Pike Place Market.
When you’re this close to the water, it’s a crime not to savor the seafood. Ivar’s Acres of Clams on Pier 54 is a kind of headquarters for a clam chowder chain that’s been dishing up—and deep-frying—seafood since 1938. Dine inside, or grab chowder or fish and chips outside next to the statue of founder and fisherman Ivar Haglund.
The chic new Westward on the north shore of Lake Union takes a different take on water-based cuisine; there’s Greek flair to the small plates and a whimsical nautical theme in the restaurant. Look for the wall of captain portraits inside and a firepit outside.
Farther up the Ship Canal, the waterway that links lakes Union and Washington, Agua Verde Paddle Club and Cafe offers a casual, Mexican brand of seafood. The beachy shack also rents kayaks, best tried after Alaskan cod and shrimp enchiladas but before margaritas.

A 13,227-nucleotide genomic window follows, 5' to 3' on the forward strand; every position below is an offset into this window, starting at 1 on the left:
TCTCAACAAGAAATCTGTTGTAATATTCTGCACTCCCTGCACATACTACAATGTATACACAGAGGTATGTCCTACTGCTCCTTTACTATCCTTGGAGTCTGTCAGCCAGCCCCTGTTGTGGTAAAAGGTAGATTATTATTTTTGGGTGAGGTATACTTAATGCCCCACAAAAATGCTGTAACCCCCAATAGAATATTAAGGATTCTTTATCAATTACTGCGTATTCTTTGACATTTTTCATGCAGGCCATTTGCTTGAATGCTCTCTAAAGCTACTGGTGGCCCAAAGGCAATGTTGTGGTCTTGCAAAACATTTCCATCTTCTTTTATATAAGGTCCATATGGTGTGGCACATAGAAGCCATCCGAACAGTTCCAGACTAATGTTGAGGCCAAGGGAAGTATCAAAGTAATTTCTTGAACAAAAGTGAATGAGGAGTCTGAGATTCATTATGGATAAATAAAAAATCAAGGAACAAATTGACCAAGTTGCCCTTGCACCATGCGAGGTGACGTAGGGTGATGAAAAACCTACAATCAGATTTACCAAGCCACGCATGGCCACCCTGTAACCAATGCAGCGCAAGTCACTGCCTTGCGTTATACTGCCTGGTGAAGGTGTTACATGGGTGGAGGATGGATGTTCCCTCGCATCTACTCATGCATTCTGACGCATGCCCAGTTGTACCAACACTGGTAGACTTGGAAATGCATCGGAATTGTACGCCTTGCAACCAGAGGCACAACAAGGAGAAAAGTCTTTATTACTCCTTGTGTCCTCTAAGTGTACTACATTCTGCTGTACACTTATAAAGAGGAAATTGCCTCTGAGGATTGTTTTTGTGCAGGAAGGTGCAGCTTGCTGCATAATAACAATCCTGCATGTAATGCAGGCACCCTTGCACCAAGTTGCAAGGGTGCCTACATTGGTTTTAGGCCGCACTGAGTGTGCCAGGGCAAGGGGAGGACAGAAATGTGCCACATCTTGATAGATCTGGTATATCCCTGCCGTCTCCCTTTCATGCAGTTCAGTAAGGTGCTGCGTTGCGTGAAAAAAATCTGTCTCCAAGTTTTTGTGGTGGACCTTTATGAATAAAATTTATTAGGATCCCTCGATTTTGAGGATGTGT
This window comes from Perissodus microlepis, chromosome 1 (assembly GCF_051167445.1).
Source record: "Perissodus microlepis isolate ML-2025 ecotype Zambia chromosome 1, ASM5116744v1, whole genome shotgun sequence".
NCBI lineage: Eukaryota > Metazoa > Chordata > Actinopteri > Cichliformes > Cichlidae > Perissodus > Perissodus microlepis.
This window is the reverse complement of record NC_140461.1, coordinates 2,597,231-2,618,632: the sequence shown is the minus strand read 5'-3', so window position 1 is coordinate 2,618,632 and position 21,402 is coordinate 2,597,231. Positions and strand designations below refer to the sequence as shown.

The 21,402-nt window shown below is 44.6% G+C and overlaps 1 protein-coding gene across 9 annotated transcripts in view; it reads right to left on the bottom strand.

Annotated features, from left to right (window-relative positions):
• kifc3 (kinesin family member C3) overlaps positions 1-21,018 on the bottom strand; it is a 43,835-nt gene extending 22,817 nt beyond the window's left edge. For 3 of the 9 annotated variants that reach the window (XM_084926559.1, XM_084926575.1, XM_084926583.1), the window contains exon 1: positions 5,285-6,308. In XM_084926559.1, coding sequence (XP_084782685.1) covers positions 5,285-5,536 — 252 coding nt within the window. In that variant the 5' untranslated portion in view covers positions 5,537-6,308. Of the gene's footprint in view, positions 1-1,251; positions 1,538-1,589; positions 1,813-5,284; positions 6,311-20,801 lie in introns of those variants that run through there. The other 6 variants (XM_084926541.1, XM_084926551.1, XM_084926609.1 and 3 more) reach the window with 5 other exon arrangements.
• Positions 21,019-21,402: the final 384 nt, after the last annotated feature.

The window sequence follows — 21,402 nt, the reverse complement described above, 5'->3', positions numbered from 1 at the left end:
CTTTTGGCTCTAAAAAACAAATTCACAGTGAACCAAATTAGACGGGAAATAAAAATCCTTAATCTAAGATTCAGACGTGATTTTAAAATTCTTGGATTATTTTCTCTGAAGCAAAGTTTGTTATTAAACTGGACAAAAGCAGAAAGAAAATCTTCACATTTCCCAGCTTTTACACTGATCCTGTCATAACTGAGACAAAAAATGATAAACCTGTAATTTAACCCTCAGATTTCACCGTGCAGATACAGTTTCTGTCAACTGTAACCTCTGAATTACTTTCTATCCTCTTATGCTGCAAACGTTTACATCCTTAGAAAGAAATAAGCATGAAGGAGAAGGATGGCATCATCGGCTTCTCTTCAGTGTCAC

Seafood gets a little fancier at the Walrus and the Carpenter, a fabulous and incredibly popular oyster bar in Ballard. Wait times can last two hours, but the fresh oysters and fried Brussels sprouts are worth the agonizing delay.
Ballard’s other superstar fish joint has the sunset on lock: Ray’s Boathouse faces squarely west, so both the fine-dining first floor and casual second-story bar get killer views as the sun drops below the Olympic Mountains.
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